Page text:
Recently there is increasing evidence that migraine sufferers have irregularities in processing sensory information originating from the visual, auditory, olfactory, and somatosensory organs. Additionally, abnormalities in pain perception, e.g. Allodynia – pain in response to a non-painful stimulus, are caused by the increased nerve responsivity of the trigeminovascular neurons feeding into the somatosensory cortices (Ashina, 2023).


Phenotyping and Quantitative Sensory Testing

Amidst progress in pain research and the expanding landscape of pharmaceutical treatments, it becomes crucial to accurately phenotype the patient to better a better suited drug. Instead of relying on trial-and-error approaches, incorporating phenotyping tools such as Quantitative Sensory Testing (QST) is imperative. These tools play a pivotal role in enhancing the precision of the decision-making process regarding the most suitable pharmaceutical interventions for individual patients. (Edwards, 2021) As you read on, you will see how QST has had an almost magical, crystal ball effect in the realm of migraine medications.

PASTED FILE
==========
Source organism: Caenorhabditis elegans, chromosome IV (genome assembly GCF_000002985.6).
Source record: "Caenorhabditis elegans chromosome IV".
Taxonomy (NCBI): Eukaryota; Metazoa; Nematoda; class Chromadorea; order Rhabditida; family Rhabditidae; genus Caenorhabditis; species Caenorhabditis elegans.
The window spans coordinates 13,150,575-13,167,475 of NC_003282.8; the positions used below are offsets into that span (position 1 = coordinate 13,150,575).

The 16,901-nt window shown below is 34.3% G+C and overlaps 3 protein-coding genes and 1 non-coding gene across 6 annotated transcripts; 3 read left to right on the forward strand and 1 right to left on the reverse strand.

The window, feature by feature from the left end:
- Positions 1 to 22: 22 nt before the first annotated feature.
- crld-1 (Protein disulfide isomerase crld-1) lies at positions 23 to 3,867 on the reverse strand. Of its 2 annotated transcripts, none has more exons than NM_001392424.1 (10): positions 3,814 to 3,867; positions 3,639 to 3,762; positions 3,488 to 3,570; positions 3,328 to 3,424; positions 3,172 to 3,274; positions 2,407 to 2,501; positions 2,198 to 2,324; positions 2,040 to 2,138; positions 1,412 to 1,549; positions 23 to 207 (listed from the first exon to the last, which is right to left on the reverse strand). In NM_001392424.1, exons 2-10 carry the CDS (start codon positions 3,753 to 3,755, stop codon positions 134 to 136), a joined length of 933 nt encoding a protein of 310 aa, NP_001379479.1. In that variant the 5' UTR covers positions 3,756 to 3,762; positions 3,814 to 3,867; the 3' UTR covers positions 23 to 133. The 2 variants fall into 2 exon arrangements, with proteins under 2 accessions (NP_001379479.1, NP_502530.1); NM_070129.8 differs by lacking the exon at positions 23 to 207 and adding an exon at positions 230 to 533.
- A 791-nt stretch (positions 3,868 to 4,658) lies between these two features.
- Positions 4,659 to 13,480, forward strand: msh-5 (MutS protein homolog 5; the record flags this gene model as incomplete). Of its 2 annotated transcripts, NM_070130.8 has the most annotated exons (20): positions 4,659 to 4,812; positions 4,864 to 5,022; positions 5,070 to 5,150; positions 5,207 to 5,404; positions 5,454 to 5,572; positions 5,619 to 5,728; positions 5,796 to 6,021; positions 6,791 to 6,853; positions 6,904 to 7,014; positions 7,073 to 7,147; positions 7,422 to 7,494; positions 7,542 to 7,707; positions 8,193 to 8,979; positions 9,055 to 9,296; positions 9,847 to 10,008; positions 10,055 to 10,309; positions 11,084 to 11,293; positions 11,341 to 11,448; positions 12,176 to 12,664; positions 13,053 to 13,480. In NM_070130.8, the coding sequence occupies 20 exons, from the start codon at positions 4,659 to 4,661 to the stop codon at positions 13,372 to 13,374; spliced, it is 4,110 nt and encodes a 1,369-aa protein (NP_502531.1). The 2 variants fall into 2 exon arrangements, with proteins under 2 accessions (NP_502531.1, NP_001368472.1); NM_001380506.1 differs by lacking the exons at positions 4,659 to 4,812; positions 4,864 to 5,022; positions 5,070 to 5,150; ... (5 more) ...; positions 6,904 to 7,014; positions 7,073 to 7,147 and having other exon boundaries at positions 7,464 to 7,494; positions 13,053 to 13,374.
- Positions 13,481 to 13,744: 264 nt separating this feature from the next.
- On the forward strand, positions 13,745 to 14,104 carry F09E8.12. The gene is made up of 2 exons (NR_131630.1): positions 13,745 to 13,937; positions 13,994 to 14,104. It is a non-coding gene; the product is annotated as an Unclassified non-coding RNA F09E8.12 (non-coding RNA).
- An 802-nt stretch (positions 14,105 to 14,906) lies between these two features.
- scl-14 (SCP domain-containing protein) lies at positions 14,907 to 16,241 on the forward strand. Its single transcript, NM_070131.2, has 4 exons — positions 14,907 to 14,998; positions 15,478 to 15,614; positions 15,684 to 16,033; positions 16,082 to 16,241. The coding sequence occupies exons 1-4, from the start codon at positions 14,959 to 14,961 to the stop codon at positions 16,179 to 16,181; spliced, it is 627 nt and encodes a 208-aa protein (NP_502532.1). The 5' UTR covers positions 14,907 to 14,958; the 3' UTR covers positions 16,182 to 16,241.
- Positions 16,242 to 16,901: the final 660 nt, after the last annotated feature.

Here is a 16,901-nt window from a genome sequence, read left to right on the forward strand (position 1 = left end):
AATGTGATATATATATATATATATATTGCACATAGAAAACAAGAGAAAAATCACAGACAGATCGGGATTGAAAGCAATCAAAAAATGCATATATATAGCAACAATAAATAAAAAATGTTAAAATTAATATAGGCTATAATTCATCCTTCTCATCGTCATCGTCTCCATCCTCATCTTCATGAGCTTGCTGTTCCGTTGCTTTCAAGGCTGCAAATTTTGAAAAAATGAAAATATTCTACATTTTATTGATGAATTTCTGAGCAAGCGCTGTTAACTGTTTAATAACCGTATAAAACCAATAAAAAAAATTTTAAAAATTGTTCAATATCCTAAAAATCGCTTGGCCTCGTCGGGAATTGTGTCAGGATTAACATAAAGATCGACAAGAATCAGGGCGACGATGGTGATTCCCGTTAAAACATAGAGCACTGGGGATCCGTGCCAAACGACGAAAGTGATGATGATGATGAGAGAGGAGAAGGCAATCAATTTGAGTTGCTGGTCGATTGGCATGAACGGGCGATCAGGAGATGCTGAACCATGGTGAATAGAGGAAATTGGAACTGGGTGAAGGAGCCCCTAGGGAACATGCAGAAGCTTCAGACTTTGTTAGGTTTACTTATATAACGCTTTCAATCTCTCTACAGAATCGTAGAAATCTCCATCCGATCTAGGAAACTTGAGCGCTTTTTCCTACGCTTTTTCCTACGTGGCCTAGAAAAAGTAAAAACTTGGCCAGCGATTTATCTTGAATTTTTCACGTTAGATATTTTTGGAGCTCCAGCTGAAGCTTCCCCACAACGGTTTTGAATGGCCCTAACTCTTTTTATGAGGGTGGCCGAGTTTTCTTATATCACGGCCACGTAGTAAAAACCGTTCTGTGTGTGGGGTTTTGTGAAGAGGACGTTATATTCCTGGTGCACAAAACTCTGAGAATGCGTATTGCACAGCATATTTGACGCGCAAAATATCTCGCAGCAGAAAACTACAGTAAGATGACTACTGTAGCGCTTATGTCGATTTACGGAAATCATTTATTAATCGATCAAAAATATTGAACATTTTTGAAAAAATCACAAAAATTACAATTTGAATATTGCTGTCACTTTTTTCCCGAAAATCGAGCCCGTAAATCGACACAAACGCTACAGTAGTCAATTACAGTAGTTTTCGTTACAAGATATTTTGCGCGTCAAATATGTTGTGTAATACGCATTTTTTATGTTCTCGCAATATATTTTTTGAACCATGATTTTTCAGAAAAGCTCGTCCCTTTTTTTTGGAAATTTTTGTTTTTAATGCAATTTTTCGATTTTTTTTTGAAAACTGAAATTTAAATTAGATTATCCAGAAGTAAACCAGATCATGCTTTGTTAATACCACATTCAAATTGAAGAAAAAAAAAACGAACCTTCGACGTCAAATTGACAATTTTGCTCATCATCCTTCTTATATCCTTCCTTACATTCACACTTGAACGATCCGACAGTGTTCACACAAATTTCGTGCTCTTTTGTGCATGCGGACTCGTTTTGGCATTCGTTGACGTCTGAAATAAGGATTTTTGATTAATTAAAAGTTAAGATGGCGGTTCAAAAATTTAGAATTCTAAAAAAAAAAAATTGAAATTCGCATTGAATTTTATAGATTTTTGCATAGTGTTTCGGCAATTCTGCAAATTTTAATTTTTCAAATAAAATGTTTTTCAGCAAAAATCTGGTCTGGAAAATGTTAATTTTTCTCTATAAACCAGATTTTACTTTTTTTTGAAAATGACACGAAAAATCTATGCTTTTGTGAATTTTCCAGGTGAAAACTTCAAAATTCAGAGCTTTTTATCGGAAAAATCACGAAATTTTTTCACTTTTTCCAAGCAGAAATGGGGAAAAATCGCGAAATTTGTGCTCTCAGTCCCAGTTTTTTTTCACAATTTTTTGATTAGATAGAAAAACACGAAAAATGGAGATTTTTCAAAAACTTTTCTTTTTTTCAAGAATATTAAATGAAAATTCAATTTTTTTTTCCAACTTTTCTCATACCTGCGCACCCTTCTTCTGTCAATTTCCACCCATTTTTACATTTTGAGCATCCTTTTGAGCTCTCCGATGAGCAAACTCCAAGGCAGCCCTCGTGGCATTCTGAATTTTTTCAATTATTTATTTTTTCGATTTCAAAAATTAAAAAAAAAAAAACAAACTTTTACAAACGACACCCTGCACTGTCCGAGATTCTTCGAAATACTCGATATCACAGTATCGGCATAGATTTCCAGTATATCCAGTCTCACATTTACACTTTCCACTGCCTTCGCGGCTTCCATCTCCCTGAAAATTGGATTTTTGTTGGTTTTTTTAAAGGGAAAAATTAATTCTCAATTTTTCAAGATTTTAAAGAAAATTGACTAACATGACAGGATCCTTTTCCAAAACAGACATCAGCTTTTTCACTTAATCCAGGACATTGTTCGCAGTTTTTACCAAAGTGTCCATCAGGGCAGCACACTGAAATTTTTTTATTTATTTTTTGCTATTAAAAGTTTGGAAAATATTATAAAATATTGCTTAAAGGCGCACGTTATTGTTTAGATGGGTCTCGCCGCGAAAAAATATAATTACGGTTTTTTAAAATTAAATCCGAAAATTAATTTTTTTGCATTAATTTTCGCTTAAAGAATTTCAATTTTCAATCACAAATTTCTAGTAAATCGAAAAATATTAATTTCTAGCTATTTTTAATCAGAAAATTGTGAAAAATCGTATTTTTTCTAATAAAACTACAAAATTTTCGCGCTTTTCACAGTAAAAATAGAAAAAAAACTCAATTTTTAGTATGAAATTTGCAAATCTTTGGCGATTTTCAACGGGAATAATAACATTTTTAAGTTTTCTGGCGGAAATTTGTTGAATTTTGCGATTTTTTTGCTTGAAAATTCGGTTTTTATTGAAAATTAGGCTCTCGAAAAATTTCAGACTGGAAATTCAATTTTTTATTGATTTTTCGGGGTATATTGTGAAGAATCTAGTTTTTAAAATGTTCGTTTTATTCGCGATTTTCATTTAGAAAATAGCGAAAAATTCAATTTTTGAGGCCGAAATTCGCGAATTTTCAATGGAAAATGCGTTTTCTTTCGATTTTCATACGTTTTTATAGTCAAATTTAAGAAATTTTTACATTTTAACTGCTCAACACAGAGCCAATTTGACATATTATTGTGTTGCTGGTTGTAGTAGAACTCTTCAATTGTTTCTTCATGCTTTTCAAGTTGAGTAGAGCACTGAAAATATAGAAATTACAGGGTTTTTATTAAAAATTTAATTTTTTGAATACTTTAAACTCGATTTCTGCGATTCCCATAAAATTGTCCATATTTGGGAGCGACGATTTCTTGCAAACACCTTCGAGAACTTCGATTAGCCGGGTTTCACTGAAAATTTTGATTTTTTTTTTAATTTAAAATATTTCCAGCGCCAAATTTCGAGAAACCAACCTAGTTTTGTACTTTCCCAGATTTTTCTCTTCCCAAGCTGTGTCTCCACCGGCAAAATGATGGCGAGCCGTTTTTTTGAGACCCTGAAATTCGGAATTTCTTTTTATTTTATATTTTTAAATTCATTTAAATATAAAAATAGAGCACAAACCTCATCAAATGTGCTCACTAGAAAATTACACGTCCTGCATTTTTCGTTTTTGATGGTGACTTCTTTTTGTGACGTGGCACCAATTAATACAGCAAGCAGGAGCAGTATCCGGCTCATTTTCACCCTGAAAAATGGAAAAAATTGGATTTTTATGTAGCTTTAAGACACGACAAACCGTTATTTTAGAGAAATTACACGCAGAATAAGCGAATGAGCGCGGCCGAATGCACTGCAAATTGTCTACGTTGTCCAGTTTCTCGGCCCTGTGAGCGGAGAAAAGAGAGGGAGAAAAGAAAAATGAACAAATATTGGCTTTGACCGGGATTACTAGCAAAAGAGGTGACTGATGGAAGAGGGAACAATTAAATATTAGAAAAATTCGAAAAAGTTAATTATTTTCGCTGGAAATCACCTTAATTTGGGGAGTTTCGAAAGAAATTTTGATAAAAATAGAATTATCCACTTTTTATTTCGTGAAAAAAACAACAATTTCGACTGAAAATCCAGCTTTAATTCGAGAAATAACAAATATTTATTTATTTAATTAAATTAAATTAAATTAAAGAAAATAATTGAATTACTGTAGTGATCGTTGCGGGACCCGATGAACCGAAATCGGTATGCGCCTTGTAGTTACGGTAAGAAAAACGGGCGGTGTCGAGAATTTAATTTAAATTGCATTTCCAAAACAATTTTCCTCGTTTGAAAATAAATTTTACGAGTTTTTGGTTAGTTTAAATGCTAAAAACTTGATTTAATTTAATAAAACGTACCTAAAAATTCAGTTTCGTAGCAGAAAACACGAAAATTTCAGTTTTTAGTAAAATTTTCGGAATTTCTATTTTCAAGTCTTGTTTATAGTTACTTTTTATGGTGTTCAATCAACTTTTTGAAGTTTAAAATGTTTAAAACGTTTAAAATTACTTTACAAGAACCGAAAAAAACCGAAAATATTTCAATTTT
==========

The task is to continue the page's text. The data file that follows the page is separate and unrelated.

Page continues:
Preventive Migraine treatment with CGRP-mAb

In their research on high-frequency episodic migraine and chronic migraine Ashina et al. chose to look at prophylactic migraine treatment with galcanezumab, a monoclonal antibody against calcitonin gene-related peptide (CGRP-mAb). The researchers in this case explored the connection between cephalic allodynia experienced in the non-ictal phase and the efficacy of galcanezumab as a preventive treatment for migraine.